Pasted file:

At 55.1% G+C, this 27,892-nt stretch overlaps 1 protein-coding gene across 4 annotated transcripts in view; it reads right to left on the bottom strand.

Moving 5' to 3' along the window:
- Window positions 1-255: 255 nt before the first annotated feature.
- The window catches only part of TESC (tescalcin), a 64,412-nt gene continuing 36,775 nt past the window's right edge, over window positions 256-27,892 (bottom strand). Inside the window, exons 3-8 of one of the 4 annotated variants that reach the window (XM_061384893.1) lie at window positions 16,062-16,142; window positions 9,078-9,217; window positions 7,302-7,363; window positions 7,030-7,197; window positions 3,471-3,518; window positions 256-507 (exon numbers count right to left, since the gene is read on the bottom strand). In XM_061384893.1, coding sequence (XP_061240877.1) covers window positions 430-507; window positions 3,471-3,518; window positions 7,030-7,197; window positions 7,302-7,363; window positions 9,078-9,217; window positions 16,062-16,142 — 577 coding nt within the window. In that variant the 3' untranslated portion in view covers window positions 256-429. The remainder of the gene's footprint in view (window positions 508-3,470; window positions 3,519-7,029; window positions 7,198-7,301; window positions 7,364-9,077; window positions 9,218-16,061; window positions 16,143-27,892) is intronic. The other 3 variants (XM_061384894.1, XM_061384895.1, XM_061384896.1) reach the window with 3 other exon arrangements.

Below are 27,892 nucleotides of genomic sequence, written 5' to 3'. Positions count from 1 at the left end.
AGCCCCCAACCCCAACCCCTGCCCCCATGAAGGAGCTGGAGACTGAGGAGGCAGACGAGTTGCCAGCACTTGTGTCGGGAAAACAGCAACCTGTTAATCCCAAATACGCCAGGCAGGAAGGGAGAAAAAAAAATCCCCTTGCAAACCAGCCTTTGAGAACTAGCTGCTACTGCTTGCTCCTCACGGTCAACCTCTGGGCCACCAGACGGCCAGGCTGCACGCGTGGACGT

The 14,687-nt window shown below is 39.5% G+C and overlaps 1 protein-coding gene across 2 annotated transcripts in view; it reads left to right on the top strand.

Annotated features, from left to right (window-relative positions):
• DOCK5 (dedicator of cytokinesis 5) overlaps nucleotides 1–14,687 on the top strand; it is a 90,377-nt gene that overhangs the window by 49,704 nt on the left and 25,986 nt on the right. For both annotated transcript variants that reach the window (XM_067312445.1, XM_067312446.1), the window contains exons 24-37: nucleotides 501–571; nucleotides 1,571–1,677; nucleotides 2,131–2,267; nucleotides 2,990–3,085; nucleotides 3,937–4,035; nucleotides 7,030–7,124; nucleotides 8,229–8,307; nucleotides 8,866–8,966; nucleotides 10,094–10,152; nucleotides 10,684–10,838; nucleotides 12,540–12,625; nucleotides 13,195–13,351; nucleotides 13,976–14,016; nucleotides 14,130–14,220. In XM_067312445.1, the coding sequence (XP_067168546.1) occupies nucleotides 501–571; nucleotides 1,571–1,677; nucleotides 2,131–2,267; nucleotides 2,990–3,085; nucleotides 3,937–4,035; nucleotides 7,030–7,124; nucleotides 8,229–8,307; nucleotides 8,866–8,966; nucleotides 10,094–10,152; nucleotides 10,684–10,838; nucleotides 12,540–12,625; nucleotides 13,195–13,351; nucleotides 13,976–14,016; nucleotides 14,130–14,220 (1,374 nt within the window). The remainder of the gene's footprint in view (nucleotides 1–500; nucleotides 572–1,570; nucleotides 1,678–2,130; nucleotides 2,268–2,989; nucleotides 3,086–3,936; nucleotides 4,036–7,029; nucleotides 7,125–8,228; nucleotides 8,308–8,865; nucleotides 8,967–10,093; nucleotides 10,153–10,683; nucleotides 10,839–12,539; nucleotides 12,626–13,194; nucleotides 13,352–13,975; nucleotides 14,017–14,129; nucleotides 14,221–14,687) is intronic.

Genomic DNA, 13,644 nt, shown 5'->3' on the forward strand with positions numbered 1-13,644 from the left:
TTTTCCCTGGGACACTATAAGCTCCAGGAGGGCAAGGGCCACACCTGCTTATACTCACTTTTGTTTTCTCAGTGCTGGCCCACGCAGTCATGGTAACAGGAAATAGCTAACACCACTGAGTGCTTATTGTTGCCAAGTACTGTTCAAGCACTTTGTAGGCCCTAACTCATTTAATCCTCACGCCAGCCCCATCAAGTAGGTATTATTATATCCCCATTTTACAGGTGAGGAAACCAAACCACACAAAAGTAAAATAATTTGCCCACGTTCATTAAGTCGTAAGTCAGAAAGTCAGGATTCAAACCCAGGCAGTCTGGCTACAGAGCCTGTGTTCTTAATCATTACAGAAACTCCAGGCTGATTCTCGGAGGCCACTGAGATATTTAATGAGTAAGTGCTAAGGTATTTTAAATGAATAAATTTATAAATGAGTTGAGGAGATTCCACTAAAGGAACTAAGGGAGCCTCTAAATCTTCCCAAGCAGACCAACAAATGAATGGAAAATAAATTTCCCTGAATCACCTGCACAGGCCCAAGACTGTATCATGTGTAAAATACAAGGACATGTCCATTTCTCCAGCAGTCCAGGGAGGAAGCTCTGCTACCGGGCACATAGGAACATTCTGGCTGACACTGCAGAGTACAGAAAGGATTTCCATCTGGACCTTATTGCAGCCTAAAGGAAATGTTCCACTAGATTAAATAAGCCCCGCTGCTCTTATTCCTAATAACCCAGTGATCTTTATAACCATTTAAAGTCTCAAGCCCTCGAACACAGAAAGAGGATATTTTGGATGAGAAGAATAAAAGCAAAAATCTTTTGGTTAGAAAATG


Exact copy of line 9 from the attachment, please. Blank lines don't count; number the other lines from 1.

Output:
• DOCK5 (dedicator of cytokinesis 5) overlaps nucleotides 1–14,687 on the top strand; it is a 90,377-nt gene that overhangs the window by 49,704 nt on the left and 25,986 nt on the right. For both annotated transcript variants that reach the window (XM_067312445.1, XM_067312446.1), the window contains exons 24-37: nucleotides 501–571; nucleotides 1,571–1,677; nucleotides 2,131–2,267; nucleotides 2,990–3,085; nucleotides 3,937–4,035; nucleotides 7,030–7,124; nucleotides 8,229–8,307; nucleotides 8,866–8,966; nucleotides 10,094–10,152; nucleotides 10,684–10,838; nucleotides 12,540–12,625; nucleotides 13,195–13,351; nucleotides 13,976–14,016; nucleotides 14,130–14,220. In XM_067312445.1, the coding sequence (XP_067168546.1) occupies nucleotides 501–571; nucleotides 1,571–1,677; nucleotides 2,131–2,267; nucleotides 2,990–3,085; nucleotides 3,937–4,035; nucleotides 7,030–7,124; nucleotides 8,229–8,307; nucleotides 8,866–8,966; nucleotides 10,094–10,152; nucleotides 10,684–10,838; nucleotides 12,540–12,625; nucleotides 13,195–13,351; nucleotides 13,976–14,016; nucleotides 14,130–14,220 (1,374 nt within the window). The remainder of the gene's footprint in view (nucleotides 1–500; nucleotides 572–1,570; nucleotides 1,678–2,130; nucleotides 2,268–2,989; nucleotides 3,086–3,936; nucleotides 4,036–7,029; nucleotides 7,125–8,228; nucleotides 8,308–8,865; nucleotides 8,967–10,093; nucleotides 10,153–10,683; nucleotides 10,839–12,539; nucleotides 12,626–13,194; nucleotides 13,352–13,975; nucleotides 14,017–14,129; nucleotides 14,221–14,687) is intronic.